Imagine a school where morals and values are a top priority and where learners treat their teachers and peers with respect. Various studies accentuate the importance of life skills teaching but sadly, in most schools, this is not the case. The biggest challenge is often due to teachers not having sufficient time to focus on Life Skills lessons.
To address the lack of moral values in schools, School Advisor spoke to Mrs May Alli of Arc Skills – an organisation committed to assisting learners acquire values, virtues, and skills necessary to succeed in the 21st Century.
Q1: Why is it important for children to have moral values?
If values aren’t taught to children, how will they know the difference between ‘good’ and ‘bad’? Values mould children and reflect on their character. Developing moral values can help them build sustainable relationships in every sphere of their lives. Values certainly help in eradicating problems such as dishonesty, violence, cheating, abuse, and jealousy from one’s life.
Q2: Why are moral values missing in schools?
According to published research, common reasons why Life Skills isn’t being taken seriously include:
- Teachers’ lack of understanding of the subject and whether they feel personally competent teaching it (depending on where their expertise lie)
- How policy documents present the Life Skills subject
- Teachers’ varied understanding and interpretations of the Life Skills policy.
- From anecdotal evidence, it appears that in some schools, school management teams (SMTs) and teachers place little value on Life Orientation as a learning area. Life Orientation periods for each grade are distributed at the end of the timetabling process and allocated as fillers to provide an equitable workload for teachers. In some cases, Life Orientation periods are often viewed as ‘free periods’.
Q3: How are teachers affected by the lack of moral values in the classroom?
There is always the fear that learners will become violent. Bullying is on the rise and we’ve also seen a spike in the rate of violent attacks towards fellow learners and teachers.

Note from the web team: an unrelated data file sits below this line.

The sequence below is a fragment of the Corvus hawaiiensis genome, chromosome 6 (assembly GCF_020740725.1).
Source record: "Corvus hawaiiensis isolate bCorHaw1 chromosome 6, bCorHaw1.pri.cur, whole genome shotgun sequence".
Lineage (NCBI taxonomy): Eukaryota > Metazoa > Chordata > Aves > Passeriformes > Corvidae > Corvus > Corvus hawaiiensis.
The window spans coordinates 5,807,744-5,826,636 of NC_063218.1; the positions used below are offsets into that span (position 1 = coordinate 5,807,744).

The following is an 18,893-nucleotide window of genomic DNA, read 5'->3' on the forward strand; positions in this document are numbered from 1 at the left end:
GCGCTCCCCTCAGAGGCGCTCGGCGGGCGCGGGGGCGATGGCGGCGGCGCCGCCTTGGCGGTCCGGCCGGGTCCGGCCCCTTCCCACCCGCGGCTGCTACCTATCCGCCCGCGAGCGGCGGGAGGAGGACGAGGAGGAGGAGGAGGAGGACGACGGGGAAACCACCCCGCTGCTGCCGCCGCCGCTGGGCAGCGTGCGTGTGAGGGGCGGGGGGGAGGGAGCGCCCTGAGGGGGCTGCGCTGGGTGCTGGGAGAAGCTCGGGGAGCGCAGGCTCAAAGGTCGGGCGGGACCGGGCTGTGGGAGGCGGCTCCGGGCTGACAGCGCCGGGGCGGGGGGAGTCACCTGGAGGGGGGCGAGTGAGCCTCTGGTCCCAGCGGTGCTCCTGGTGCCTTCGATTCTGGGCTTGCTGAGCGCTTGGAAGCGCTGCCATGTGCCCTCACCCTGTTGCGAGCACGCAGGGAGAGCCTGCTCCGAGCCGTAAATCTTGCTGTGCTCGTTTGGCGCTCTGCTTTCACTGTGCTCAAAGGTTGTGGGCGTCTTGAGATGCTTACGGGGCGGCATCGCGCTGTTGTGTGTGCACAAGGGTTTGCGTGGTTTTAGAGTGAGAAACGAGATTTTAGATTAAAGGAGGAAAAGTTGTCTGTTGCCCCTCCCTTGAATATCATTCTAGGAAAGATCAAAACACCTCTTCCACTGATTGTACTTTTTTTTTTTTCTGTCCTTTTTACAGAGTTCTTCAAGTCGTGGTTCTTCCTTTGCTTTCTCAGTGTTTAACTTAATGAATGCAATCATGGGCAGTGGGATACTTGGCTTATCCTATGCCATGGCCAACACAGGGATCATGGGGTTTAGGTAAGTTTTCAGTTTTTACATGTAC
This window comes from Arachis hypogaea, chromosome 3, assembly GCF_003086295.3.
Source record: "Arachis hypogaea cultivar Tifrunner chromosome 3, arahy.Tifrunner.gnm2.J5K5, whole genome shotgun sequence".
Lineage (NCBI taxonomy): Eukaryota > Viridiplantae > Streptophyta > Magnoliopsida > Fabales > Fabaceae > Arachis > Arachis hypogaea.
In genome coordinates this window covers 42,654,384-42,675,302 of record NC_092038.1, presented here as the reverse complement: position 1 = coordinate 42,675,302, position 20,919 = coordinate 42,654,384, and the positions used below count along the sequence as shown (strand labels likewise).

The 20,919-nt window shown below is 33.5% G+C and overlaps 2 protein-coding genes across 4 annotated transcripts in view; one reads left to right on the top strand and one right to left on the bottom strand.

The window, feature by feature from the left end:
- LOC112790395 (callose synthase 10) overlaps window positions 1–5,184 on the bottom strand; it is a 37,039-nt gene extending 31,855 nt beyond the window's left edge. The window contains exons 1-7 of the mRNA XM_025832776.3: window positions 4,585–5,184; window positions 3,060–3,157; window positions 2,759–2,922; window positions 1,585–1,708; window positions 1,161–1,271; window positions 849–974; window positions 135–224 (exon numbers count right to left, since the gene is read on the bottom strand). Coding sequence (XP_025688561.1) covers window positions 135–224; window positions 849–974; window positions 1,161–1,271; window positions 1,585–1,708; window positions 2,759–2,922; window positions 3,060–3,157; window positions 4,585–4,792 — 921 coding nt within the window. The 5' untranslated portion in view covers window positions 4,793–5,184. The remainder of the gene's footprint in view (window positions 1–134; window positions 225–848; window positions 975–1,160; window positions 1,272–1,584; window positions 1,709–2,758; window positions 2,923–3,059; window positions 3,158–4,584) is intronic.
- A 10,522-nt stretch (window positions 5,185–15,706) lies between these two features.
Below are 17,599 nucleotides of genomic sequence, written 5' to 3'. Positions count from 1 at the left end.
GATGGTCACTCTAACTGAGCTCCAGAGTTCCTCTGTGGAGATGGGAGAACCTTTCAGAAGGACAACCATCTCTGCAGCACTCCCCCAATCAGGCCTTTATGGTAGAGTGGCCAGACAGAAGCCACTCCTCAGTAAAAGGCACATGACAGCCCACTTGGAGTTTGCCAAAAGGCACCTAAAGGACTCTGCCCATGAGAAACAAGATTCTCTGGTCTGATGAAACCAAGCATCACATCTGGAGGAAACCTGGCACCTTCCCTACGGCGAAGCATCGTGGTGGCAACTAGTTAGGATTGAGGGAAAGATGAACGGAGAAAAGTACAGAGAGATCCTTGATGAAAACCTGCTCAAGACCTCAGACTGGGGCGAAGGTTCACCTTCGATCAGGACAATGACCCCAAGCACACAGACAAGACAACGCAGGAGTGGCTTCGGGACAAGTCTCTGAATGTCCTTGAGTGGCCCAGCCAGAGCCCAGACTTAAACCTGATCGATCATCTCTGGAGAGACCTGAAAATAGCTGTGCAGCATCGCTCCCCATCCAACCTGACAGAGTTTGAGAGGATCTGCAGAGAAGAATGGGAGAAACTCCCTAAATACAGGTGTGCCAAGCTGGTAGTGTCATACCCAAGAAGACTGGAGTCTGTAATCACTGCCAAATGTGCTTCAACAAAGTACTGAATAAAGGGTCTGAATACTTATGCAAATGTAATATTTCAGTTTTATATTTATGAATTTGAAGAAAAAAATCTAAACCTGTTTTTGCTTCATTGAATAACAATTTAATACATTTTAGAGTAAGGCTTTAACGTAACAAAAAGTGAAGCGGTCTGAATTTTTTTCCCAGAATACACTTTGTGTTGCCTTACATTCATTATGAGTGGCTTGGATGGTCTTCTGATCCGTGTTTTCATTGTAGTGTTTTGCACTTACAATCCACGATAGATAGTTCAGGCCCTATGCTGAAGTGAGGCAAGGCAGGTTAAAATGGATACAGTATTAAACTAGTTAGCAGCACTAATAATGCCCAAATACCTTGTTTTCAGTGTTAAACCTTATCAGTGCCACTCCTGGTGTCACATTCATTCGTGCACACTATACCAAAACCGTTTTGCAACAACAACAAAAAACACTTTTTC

The media frequently reports on suicides of learners who are bullied in the school system. Bullying includes repeated incidents of abuse, both in the flesh and online (cyberbullying), and it has escalated over the years. Physical violence is escalating at a rapid rate annually too – both in and out of the classroom. In some instances of these violent attacks, it sadly even leads to the murder of learners and teachers.
In June 2019, the Gauteng Department of Education released the Education Roadmap 2019-2024. The MEC for Education, Mr Panyaza Lesufi, identified five strategic goals in this Roadmap. We believe that the third goal, which is “create safe schools that embody social cohesion, patriotism and non-violence to ensure social cohesion is present at schools as this will impact on the quality of teaching and learning in the classroom” requires urgent attention as it’s a testimony to the unsafe practices currently being experienced in South African schools.
Q4: What can a teacher do to improve their student’s moral values?
Teachers need to be more innovative when teaching life skill values by making it more fun and unique. This is why Arc Skills has designed the SOAR Values Programme for both the foundation and intermediate phases. The SOAR Values programme is inclusive as the learning pathway is integrated into the CAPS curriculum and encompasses a variety of teaching methodology.
Find out more: SOAR Skills
The SOAR Values Programme is based on behavioural psychology and developed by international pedagogical specialists. It prepares children for the globalised world and utilises interactive technology, gamified learning, practical activities and thought-provoking reflection to excite and inspire students.
SOAR Values is a “plug and play” programme which requires MINIMAL PREPARATION but provides a MAXIMUM LEARNING IMPACT for students and their teachers!
To find out more about the SOAR programme – or to implement it at your school, contact May Alli on (011) 454 5505 or email@example.com.